Goodrich Petroleum Corp.’s Encana Anderson 17-H2 well has set a record in the Tuscaloosa Marine Shale, averaging the equivalent of 1,540 barrels of oil in a 24-hour period.
Kirk Barrell, author of the Tuscaloosa Trend blog and head of Amelia Resources LLC, said the result is significant, especially considering the Mississippi well’s 5,200-foot lateral, or horizontal section.
Goodrich apparently feels the same way. The company led its second-quarter earnings report, released Monday, with the results of wells in the Tuscaloosa, and the Anderson 17-H2 led those results.
According to Barrell, the Anderson 17-H2 in Amite County, Miss., near Crosby, is the latest well to meet four criteria for success. Those include a lateral longer than 5,000 feet; landing the well in the bottom 70 feet of the formation; using 400,000 to 600,000 pounds of proppant — the sand and chemicals that keep cracks in the formation open and allow oil to escape; and an oil-bearing section more than 75 feet thick.
Those wells’ initial production ranged from the equivalent of 928 to 1,540 barrels of oil, according to Barrell.
Goodrich Chief Executive Officer Walter “Gil” Goodrich said during Wednesday’s conference call with stock analysts and investors that the company doesn’t have all the answers for developing the Tuscaloosa shale, but is encouraged by results such as the Encana-operated well’s record initial production.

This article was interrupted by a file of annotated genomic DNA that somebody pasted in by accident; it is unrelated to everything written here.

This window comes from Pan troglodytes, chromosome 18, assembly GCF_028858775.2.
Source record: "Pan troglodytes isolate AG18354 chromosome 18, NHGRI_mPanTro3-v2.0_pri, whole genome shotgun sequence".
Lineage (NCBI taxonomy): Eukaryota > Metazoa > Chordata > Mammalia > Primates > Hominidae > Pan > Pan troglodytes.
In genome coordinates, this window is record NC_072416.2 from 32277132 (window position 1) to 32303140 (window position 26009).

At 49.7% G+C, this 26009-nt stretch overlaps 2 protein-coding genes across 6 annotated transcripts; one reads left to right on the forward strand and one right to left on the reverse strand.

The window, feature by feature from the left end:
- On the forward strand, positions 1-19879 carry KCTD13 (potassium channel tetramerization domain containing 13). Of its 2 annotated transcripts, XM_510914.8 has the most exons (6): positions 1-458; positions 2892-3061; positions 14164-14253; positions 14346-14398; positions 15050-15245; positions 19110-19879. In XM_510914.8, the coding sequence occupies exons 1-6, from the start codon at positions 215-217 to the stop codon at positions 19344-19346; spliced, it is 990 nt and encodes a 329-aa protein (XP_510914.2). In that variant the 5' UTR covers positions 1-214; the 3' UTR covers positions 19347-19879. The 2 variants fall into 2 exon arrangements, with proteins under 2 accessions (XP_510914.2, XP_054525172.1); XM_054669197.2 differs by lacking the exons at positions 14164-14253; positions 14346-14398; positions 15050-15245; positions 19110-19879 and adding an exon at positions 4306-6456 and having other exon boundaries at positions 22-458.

Goodrich agreed recently to pay $26.7 million for Devon Energy Corp.’s two-thirds interest in 277,000 acres in the Tuscaloosa. The bulk of that acreage is in Louisiana.
“We view it as a near ideal acquisition, with very limited, well-defined downside risks and tremendous, almost unlimited upside potential for our shareholders,” Goodrich said.
Goodrich said the company plans to take another step forward in the fourth quarter, moving $15 million of its drilling budget from the Eagle Ford Shale in Texas to the Tuscaloosa.